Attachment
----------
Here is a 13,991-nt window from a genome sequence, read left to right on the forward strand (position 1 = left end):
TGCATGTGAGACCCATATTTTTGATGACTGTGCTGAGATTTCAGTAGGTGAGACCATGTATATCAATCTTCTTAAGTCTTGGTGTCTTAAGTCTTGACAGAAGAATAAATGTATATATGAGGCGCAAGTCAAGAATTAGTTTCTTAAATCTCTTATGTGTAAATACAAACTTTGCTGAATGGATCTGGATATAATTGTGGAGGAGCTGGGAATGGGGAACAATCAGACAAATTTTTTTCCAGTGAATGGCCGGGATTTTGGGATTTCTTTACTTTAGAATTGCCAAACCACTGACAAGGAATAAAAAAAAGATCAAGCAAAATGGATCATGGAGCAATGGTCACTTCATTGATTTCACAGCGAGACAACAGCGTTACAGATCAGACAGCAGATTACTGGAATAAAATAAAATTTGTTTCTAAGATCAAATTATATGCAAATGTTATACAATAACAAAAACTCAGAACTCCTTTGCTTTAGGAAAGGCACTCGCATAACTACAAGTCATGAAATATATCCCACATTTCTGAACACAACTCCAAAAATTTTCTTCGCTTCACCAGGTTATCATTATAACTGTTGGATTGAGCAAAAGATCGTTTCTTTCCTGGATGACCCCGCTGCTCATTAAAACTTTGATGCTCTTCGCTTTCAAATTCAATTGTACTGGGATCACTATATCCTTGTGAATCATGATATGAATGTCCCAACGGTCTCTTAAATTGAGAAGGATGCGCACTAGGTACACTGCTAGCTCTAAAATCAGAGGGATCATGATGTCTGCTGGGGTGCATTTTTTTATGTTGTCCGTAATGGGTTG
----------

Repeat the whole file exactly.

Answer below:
Here is a 13,991-nt window from a genome sequence, read left to right on the forward strand (position 1 = left end):
TGCATGTGAGACCCATATTTTTGATGACTGTGCTGAGATTTCAGTAGGTGAGACCATGTATATCAATCTTCTTAAGTCTTGGTGTCTTAAGTCTTGACAGAAGAATAAATGTATATATGAGGCGCAAGTCAAGAATTAGTTTCTTAAATCTCTTATGTGTAAATACAAACTTTGCTGAATGGATCTGGATATAATTGTGGAGGAGCTGGGAATGGGGAACAATCAGACAAATTTTTTTCCAGTGAATGGCCGGGATTTTGGGATTTCTTTACTTTAGAATTGCCAAACCACTGACAAGGAATAAAAAAAAGATCAAGCAAAATGGATCATGGAGCAATGGTCACTTCATTGATTTCACAGCGAGACAACAGCGTTACAGATCAGACAGCAGATTACTGGAATAAAATAAAATTTGTTTCTAAGATCAAATTATATGCAAATGTTATACAATAACAAAAACTCAGAACTCCTTTGCTTTAGGAAAGGCACTCGCATAACTACAAGTCATGAAATATATCCCACATTTCTGAACACAACTCCAAAAATTTTCTTCGCTTCACCAGGTTATCATTATAACTGTTGGATTGAGCAAAAGATCGTTTCTTTCCTGGATGACCCCGCTGCTCATTAAAACTTTGATGCTCTTCGCTTTCAAATTCAATTGTACTGGGATCACTATATCCTTGTGAATCATGATATGAATGTCCCAACGGTCTCTTAAATTGAGAAGGATGCGCACTAGGTACACTGCTAGCTCTAAAATCAGAGGGATCATGATGTCTGCTGGGGTGCATTTTTTTATGTTGTCCGTAATGGGTTG